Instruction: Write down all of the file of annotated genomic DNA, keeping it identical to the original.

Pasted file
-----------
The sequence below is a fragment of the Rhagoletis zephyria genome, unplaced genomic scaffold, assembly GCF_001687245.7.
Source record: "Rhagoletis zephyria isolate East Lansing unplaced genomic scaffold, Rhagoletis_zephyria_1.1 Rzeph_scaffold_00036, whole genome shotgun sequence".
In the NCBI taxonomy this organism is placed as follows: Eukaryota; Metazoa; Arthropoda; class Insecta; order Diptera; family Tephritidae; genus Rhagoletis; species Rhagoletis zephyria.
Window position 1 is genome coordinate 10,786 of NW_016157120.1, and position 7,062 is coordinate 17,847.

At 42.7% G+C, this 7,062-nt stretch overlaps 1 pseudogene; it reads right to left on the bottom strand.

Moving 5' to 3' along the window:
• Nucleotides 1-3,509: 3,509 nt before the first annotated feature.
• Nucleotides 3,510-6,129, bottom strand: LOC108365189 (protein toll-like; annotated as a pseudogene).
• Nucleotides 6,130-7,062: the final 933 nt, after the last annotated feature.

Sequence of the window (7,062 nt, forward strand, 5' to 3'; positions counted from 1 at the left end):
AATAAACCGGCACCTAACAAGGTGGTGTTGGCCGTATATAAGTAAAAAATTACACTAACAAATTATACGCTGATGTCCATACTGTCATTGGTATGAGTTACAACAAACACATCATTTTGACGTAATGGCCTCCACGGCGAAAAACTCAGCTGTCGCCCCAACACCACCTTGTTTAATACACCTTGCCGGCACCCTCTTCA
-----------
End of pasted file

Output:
The sequence below is a fragment of the Rhagoletis zephyria genome, unplaced genomic scaffold, assembly GCF_001687245.7.
Source record: "Rhagoletis zephyria isolate East Lansing unplaced genomic scaffold, Rhagoletis_zephyria_1.1 Rzeph_scaffold_00036, whole genome shotgun sequence".
In the NCBI taxonomy this organism is placed as follows: Eukaryota; Metazoa; Arthropoda; class Insecta; order Diptera; family Tephritidae; genus Rhagoletis; species Rhagoletis zephyria.
Window position 1 is genome coordinate 10,786 of NW_016157120.1, and position 7,062 is coordinate 17,847.

At 42.7% G+C, this 7,062-nt stretch overlaps 1 pseudogene; it reads right to left on the bottom strand.

Moving 5' to 3' along the window:
• Nucleotides 1-3,509: 3,509 nt before the first annotated feature.
• Nucleotides 3,510-6,129, bottom strand: LOC108365189 (protein toll-like; annotated as a pseudogene).
• Nucleotides 6,130-7,062: the final 933 nt, after the last annotated feature.

Sequence of the window (7,062 nt, forward strand, 5' to 3'; positions counted from 1 at the left end):
AATAAACCGGCACCTAACAAGGTGGTGTTGGCCGTATATAAGTAAAAAATTACACTAACAAATTATACGCTGATGTCCATACTGTCATTGGTATGAGTTACAACAAACACATCATTTTGACGTAATGGCCTCCACGGCGAAAAACTCAGCTGTCGCCCCAACACCACCTTGTTTAATACACCTTGCCGGCACCCTCTTCA